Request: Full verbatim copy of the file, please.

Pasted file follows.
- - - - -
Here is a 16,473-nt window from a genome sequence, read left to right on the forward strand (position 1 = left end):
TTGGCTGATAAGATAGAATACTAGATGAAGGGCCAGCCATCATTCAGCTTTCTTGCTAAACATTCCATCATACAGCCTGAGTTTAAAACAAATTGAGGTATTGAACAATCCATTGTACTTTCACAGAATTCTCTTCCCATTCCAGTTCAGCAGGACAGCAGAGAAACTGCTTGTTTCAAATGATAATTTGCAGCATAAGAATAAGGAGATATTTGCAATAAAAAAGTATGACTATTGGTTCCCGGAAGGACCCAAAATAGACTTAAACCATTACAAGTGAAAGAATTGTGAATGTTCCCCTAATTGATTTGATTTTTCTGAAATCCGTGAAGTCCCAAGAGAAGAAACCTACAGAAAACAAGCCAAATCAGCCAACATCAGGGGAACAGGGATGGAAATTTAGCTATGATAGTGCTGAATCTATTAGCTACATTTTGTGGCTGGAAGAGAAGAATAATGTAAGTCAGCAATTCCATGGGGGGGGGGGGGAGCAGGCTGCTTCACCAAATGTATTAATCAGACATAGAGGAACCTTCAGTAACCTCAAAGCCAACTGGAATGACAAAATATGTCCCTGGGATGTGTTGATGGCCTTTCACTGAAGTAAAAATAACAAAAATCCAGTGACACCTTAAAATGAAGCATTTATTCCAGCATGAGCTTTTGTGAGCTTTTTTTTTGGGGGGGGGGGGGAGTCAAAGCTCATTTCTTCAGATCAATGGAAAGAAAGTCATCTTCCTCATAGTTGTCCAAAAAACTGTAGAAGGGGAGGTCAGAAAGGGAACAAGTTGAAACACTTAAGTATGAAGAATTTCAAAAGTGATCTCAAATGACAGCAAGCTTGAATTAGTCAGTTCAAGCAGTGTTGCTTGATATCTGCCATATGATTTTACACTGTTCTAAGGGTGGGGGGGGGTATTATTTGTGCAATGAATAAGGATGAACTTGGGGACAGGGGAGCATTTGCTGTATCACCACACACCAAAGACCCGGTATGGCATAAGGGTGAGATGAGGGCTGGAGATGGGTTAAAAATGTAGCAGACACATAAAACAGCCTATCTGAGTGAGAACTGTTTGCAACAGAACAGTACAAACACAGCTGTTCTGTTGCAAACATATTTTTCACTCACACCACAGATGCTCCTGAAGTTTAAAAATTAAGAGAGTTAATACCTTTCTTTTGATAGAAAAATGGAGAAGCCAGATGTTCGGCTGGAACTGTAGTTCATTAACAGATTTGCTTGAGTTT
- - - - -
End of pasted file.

Here is a 16,473-nt window from a genome sequence, read left to right on the forward strand (position 1 = left end):
TTGGCTGATAAGATAGAATACTAGATGAAGGGCCAGCCATCATTCAGCTTTCTTGCTAAACATTCCATCATACAGCCTGAGTTTAAAACAAATTGAGGTATTGAACAATCCATTGTACTTTCACAGAATTCTCTTCCCATTCCAGTTCAGCAGGACAGCAGAGAAACTGCTTGTTTCAAATGATAATTTGCAGCATAAGAATAAGGAGATATTTGCAATAAAAAAGTATGACTATTGGTTCCCGGAAGGACCCAAAATAGACTTAAACCATTACAAGTGAAAGAATTGTGAATGTTCCCCTAATTGATTTGATTTTTCTGAAATCCGTGAAGTCCCAAGAGAAGAAACCTACAGAAAACAAGCCAAATCAGCCAACATCAGGGGAACAGGGATGGAAATTTAGCTATGATAGTGCTGAATCTATTAGCTACATTTTGTGGCTGGAAGAGAAGAATAATGTAAGTCAGCAATTCCATGGGGGGGGGGGGGAGCAGGCTGCTTCACCAAATGTATTAATCAGACATAGAGGAACCTTCAGTAACCTCAAAGCCAACTGGAATGACAAAATATGTCCCTGGGATGTGTTGATGGCCTTTCACTGAAGTAAAAATAACAAAAATCCAGTGACACCTTAAAATGAAGCATTTATTCCAGCATGAGCTTTTGTGAGCTTTTTTTTTGGGGGGGGGGGGGAGTCAAAGCTCATTTCTTCAGATCAATGGAAAGAAAGTCATCTTCCTCATAGTTGTCCAAAAAACTGTAGAAGGGGAGGTCAGAAAGGGAACAAGTTGAAACACTTAAGTATGAAGAATTTCAAAAGTGATCTCAAATGACAGCAAGCTTGAATTAGTCAGTTCAAGCAGTGTTGCTTGATATCTGCCATATGATTTTACACTGTTCTAAGGGTGGGGGGGGGTATTATTTGTGCAATGAATAAGGATGAACTTGGGGACAGGGGAGCATTTGCTGTATCACCACACACCAAAGACCCGGTATGGCATAAGGGTGAGATGAGGGCTGGAGATGGGTTAAAAATGTAGCAGACACATAAAACAGCCTATCTGAGTGAGAACTGTTTGCAACAGAACAGTACAAACACAGCTGTTCTGTTGCAAACATATTTTTCACTCACACCACAGATGCTCCTGAAGTTTAAAAATTAAGAGAGTTAATACCTTTCTTTTGATAGAAAAATGGAGAAGCCAGATGTTCGGCTGGAACTGTAGTTCATTAACAGATTTGCTTGAGTTT